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Longboat Key Wednesday, Jun. 10, 2020 9 months ago

Village parking: It’s not free for anyone

There are no easy choices.
by: Matt Walsh Editor & CEO

When the Longboat Key Town Commission addresses street parking in the Village next week, it will be a sticky conundrum.

There is no easy choice that will satisfy the primary constituents — the Village residents, owners of the MarVista and Shore restaurants and their customers.

The Village residents want fewer cars and traffic on Broadway and the streets surrounding the restaurants. They will argue, rightfully, the recent expansions of the two restaurants have generated annoying traffic and are depriving them of what was once a more peaceful village.

The restaurant owners and their patrons will argue they have as much right to be on the public streets as do the Village residents. Those two restaurants — Shore previously was Moore’s Stone Crab Restaurant — have been a part of the fabric of the Village since the 1950s.

Some Village residents are lobbying for the town to issue on-street parking permits for Village residents — permits that would assure spaces for the residents and limit availability for restaurant patrons.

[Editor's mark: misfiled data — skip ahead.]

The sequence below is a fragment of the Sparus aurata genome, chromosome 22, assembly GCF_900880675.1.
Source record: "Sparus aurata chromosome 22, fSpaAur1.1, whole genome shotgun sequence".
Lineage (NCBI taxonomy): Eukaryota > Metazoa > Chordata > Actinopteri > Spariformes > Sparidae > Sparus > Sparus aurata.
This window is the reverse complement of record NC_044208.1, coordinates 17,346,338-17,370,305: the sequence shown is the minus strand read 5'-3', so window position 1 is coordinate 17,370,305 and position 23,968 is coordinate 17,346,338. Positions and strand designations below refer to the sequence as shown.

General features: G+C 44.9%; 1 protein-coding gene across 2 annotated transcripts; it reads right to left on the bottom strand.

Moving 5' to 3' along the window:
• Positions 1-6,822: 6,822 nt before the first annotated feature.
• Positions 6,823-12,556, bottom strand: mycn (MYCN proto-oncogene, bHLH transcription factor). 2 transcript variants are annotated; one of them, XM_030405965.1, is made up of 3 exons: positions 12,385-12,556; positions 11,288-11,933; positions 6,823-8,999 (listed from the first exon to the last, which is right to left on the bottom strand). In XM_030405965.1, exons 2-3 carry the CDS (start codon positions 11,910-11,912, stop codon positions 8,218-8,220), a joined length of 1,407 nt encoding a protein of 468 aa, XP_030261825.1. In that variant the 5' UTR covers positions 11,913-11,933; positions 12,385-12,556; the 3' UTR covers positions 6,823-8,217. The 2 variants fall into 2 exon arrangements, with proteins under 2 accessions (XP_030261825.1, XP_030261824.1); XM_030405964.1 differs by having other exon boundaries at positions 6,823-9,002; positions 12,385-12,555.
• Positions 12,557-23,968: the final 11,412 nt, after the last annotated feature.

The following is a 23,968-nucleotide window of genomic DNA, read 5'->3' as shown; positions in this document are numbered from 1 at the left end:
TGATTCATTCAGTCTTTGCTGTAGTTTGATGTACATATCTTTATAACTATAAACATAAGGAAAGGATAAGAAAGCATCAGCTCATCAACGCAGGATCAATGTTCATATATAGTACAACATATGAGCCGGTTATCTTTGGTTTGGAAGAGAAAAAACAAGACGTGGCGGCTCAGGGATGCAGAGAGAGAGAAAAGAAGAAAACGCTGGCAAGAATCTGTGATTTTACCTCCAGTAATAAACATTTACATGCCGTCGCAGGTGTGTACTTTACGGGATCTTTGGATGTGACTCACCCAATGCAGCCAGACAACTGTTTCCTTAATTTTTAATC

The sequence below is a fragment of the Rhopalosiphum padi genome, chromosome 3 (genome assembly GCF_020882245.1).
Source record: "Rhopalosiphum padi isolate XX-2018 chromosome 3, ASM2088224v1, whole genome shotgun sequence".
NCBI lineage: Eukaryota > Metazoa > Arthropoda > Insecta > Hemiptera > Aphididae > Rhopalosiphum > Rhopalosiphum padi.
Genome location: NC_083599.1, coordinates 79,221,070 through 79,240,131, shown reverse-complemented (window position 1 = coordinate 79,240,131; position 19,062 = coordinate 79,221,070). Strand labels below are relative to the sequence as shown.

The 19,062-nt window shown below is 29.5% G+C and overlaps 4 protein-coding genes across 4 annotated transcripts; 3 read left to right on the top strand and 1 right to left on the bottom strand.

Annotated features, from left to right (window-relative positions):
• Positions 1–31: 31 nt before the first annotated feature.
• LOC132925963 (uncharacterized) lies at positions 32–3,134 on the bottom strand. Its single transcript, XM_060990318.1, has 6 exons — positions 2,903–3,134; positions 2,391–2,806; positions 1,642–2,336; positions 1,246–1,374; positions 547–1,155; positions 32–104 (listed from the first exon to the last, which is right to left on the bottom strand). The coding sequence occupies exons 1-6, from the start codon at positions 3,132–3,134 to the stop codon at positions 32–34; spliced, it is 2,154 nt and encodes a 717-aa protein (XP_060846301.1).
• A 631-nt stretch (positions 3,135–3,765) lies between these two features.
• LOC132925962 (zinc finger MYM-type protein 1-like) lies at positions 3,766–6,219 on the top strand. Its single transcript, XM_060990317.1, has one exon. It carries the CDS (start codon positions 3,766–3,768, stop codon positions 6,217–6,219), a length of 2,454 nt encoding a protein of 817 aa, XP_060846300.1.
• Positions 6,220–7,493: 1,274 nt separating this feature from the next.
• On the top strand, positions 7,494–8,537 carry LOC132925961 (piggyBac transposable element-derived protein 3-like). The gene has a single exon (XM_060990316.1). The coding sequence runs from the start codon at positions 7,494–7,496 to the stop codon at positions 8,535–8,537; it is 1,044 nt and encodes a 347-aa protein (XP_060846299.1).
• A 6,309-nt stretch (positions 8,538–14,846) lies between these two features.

This, of course, would inconvenience the restaurants’ patrons and likely discourage customers.

What to do?

For one, parking is not free. Curb parking on Broadway, though “free” now, is not really free. There is a cost to it. One of the costs is the cruising that annoys the Village residents.

What’s more, space is scarce. There is not enough space in the two restaurants’ lots to accommodate their patrons at peak time — not to mention the space required for employees.

The Chiles Group hopes to alleviate some of the issue with its construction of an office and parking on Gulf of Mexico Drive, next to Whitney Plaza.

But even that’s probably not likely to solve the problem completely.

If there is to be peace among the Villagers and the restaurants, and if you look at the landscape from a bird’s eye, it appears there are opportunities for ample parking accommodations at Whitney Beach Plaza and the dormant bank building on Gulf of Mexico. You can envision shuttles carting patrons to and from the restaurants.

But at the same time, if parking permits are chosen for Village residents, they, too, should come at a price.

Who, for instance, would cover the cost of a new government employee issuing parking tickets to the violators?

There are no easy choices.

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